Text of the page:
Focus and structure

In order to gain precision and focus, manuscripts often need to be somewhat restructured. Check that there are topic sentences in all paragraphs, that each section has an overall structure and, of course, that the manuscript in fact does what it sets out to do.

Structuring the manuscript

Manuscript structure has to do with perspective – you need to structure your thoughts and your writing in order for the manuscript to make sense to the reader. This means that a well-structured manuscript communicates the writer’s intentions and results to the reader. In such a manuscript, the structure acts like a framework, in that it enables the material to be presented in a coherent and logical manner. A manuscript without structure, on the other hand, is difficult to read as it leaves the reader unprepared for what will come next, and the ideas that the writer wishes to convey to their readers therefore risk being lost or misunderstood.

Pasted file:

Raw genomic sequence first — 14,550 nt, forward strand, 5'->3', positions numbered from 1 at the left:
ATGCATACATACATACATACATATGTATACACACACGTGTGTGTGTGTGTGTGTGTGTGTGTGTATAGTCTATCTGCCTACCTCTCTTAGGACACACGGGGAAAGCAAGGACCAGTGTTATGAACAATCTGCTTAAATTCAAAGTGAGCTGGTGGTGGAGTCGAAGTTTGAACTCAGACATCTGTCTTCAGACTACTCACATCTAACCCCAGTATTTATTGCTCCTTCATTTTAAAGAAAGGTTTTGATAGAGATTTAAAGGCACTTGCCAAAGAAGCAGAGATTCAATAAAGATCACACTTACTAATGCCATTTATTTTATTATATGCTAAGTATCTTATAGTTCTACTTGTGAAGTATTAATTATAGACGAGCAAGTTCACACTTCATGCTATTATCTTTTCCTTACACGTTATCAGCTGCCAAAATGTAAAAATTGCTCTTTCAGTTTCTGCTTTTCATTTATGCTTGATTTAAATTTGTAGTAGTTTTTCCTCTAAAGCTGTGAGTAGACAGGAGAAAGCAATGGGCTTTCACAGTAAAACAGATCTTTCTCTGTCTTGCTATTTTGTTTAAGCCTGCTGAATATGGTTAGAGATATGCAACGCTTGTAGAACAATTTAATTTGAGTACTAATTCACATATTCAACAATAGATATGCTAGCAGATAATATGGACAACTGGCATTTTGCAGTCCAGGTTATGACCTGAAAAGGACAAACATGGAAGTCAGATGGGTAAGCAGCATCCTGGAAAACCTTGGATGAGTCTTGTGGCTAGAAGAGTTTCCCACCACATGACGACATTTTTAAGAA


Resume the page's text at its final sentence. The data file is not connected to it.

Sentence structure and punctuation

Two common problems related to sentence structure are fragments (that is, sentences that are not complete) and run-on sentences (which are sentences that follow after each other without being separated by a full stop or a coordinating conjunction). Writers who make these mistakes often find punctuation rules difficult too.

Fluency and readability

Manuscripts that lack transitional devices are difficult to read. Go through your manuscript and make sure there are transitions when needed between paragraphs and between sections.



Although it might be difficult to make substantial vocabulary changes at the revising stage, repetitive use of certain words and expressions can be corrected. At this stage, most writers consult reference books of various sorts. A good dictionary is a must (both printed and electronic), but other tools are also useful.


To avoid typos and spelling mistakes, it is wise to use the spell-check function in MS Word (or other software used). Make sure to check that it is set for English and choose the preferred spelling (British or American).